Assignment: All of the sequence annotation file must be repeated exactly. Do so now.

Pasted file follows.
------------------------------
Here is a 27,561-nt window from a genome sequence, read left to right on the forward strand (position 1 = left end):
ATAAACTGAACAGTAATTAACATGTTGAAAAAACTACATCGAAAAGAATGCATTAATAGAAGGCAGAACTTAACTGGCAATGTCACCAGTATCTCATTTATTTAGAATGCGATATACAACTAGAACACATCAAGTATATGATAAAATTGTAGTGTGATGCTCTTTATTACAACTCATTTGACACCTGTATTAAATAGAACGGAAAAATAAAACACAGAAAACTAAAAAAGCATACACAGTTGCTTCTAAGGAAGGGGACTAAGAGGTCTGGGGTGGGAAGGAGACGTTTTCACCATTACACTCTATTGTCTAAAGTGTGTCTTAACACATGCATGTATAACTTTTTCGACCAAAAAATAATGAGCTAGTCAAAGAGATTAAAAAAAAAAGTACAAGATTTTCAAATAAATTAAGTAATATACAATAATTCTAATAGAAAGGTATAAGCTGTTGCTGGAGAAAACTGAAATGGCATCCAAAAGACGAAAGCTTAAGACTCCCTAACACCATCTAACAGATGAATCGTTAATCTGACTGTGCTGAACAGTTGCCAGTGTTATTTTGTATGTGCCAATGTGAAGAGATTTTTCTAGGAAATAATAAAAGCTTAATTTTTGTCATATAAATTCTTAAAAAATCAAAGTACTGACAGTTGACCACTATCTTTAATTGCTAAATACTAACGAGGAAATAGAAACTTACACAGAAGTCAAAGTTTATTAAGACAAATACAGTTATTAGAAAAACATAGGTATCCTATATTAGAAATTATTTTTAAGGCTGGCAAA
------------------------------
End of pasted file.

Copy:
Here is a 27,561-nt window from a genome sequence, read left to right on the forward strand (position 1 = left end):
ATAAACTGAACAGTAATTAACATGTTGAAAAAACTACATCGAAAAGAATGCATTAATAGAAGGCAGAACTTAACTGGCAATGTCACCAGTATCTCATTTATTTAGAATGCGATATACAACTAGAACACATCAAGTATATGATAAAATTGTAGTGTGATGCTCTTTATTACAACTCATTTGACACCTGTATTAAATAGAACGGAAAAATAAAACACAGAAAACTAAAAAAGCATACACAGTTGCTTCTAAGGAAGGGGACTAAGAGGTCTGGGGTGGGAAGGAGACGTTTTCACCATTACACTCTATTGTCTAAAGTGTGTCTTAACACATGCATGTATAACTTTTTCGACCAAAAAATAATGAGCTAGTCAAAGAGATTAAAAAAAAAAGTACAAGATTTTCAAATAAATTAAGTAATATACAATAATTCTAATAGAAAGGTATAAGCTGTTGCTGGAGAAAACTGAAATGGCATCCAAAAGACGAAAGCTTAAGACTCCCTAACACCATCTAACAGATGAATCGTTAATCTGACTGTGCTGAACAGTTGCCAGTGTTATTTTGTATGTGCCAATGTGAAGAGATTTTTCTAGGAAATAATAAAAGCTTAATTTTTGTCATATAAATTCTTAAAAAATCAAAGTACTGACAGTTGACCACTATCTTTAATTGCTAAATACTAACGAGGAAATAGAAACTTACACAGAAGTCAAAGTTTATTAAGACAAATACAGTTATTAGAAAAACATAGGTATCCTATATTAGAAATTATTTTTAAGGCTGGCAAA